Ben-Porath describes “inclusive freedom” as “…an approach to free speech on campus that takes into account the necessity of protecting free speech in order to protect democracy and the pursuit of knowledge while recognizing the equal necessity of making sure that all are included in the ensuing conversation.”
Notice the clunky, sputtering lie, the contradiction, the confusion and false assumption. First, the lie. If free speech exists, then inclusion is a given. Free speech specifically means everyone is allowed and expected to speak without fear. Only silence offers the possibility of exclusion, although that too is problematic – physical presence itself is also an expression, a language of freedom (as in silent protests). If free speech truly exists, then there can only be inclusion. In other words, her machine just sets up a protection racket which will benefit technocrats like her.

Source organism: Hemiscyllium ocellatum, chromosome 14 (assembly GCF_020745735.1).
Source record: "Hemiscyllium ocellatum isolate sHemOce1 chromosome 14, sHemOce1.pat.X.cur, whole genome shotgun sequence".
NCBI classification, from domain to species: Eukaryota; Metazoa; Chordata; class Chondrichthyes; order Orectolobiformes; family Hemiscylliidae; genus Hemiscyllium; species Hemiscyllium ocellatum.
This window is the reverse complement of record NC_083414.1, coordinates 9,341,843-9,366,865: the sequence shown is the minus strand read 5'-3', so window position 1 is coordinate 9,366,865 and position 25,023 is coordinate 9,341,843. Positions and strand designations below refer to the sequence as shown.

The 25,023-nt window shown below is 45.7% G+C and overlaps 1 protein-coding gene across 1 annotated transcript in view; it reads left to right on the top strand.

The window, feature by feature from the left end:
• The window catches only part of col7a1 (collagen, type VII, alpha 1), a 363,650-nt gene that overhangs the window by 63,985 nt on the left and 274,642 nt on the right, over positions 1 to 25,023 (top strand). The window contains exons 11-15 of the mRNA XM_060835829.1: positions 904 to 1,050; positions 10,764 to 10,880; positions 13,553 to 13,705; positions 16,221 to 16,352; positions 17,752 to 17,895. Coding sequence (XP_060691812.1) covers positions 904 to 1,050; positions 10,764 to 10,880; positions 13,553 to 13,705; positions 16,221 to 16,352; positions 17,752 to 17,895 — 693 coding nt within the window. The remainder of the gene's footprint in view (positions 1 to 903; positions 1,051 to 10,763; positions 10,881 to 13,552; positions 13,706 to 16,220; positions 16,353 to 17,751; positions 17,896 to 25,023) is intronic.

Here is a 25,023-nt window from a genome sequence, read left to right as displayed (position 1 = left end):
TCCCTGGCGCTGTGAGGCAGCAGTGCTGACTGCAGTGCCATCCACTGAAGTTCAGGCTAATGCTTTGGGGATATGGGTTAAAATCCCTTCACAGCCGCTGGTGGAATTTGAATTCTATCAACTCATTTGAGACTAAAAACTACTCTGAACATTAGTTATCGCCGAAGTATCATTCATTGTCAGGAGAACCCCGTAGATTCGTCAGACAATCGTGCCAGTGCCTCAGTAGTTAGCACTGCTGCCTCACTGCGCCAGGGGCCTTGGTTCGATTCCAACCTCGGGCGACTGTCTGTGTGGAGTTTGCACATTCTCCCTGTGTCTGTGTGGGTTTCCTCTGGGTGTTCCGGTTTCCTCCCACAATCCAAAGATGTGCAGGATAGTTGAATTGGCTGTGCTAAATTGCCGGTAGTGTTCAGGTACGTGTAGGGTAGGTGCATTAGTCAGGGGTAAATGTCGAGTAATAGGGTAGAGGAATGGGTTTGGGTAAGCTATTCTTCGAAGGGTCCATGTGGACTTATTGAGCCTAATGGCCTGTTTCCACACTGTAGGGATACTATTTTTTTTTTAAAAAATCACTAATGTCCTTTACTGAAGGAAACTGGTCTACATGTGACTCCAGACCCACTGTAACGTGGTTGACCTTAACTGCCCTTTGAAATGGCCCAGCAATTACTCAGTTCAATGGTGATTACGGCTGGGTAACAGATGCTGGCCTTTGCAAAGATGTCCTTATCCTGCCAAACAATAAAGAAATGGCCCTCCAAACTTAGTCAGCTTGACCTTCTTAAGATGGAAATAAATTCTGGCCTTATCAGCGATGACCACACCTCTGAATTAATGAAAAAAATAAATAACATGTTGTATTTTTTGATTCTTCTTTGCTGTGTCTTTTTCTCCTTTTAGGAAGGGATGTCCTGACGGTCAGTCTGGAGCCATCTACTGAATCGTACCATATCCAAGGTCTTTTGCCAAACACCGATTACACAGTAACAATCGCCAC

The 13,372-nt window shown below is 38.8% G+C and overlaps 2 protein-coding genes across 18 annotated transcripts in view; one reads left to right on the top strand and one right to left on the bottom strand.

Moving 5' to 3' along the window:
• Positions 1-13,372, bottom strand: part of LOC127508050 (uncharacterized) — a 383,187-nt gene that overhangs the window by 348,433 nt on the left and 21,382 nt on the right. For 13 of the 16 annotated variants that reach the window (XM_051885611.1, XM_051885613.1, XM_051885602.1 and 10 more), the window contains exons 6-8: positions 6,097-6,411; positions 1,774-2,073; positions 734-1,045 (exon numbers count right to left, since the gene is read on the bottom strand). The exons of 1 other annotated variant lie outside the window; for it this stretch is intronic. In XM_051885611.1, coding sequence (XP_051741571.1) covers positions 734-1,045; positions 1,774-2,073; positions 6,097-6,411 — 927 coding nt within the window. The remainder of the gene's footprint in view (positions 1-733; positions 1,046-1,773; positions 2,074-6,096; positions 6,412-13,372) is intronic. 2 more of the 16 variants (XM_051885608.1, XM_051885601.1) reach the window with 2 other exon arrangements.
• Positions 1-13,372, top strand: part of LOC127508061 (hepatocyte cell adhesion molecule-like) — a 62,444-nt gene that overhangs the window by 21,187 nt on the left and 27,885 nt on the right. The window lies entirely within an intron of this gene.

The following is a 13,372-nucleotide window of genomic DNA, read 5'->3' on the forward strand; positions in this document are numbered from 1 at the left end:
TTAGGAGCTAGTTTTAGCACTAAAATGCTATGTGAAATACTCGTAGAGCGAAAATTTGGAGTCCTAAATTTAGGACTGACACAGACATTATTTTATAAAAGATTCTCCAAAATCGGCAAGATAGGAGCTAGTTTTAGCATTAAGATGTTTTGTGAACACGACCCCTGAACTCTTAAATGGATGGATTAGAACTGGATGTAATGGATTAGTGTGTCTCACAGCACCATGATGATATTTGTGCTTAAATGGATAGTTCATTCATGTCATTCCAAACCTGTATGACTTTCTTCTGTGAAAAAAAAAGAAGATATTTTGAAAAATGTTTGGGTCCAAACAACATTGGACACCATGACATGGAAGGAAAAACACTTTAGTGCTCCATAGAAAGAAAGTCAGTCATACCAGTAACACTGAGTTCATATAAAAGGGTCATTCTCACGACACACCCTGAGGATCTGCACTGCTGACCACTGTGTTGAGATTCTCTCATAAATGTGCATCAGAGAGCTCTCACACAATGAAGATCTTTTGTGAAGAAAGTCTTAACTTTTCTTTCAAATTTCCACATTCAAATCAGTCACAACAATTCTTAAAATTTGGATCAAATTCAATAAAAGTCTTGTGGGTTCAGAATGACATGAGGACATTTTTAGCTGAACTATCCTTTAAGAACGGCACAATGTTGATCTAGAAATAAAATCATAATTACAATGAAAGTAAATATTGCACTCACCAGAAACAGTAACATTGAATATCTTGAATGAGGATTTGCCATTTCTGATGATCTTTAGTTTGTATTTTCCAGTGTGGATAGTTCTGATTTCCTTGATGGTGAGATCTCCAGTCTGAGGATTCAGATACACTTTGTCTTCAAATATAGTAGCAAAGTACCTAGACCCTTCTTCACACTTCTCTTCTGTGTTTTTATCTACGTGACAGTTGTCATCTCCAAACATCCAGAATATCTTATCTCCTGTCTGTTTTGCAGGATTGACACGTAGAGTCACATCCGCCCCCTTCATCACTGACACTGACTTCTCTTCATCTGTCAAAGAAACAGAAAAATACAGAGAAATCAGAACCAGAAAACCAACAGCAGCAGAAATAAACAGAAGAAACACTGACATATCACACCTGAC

Second, the contradiction. Inclusivity can only exist by establishing exclusivity. You cannot have your cake and eat it too. But she walks into this contradiction rather easily “…attention to speech is called for by issues surrounding it, such as the possible motivations of speakers, including ‘the troll problem’—speakers who intend merely to be provocative rather than to inform, challenge, or generate dialogue.”
The key terms here are, “motivation,” and “attention to speech,” in that speech of all kinds, though allowed, must be regulated and monitored, lest it transgress the stipulated boundaries of “inclusive freedom.” The intent of the speaker is crucial to controlling words and crowds. How easily the machine shifts into tyranny gear, and then goes into over-drive: “…views and opinions are oftentimes assessed ad hominem, based on the speaker rather than the content of speech. The harm is embedded in the assumption that some people cannot participate in the conversation at the same level of knowledge, meaning they and their views are not equally valued.”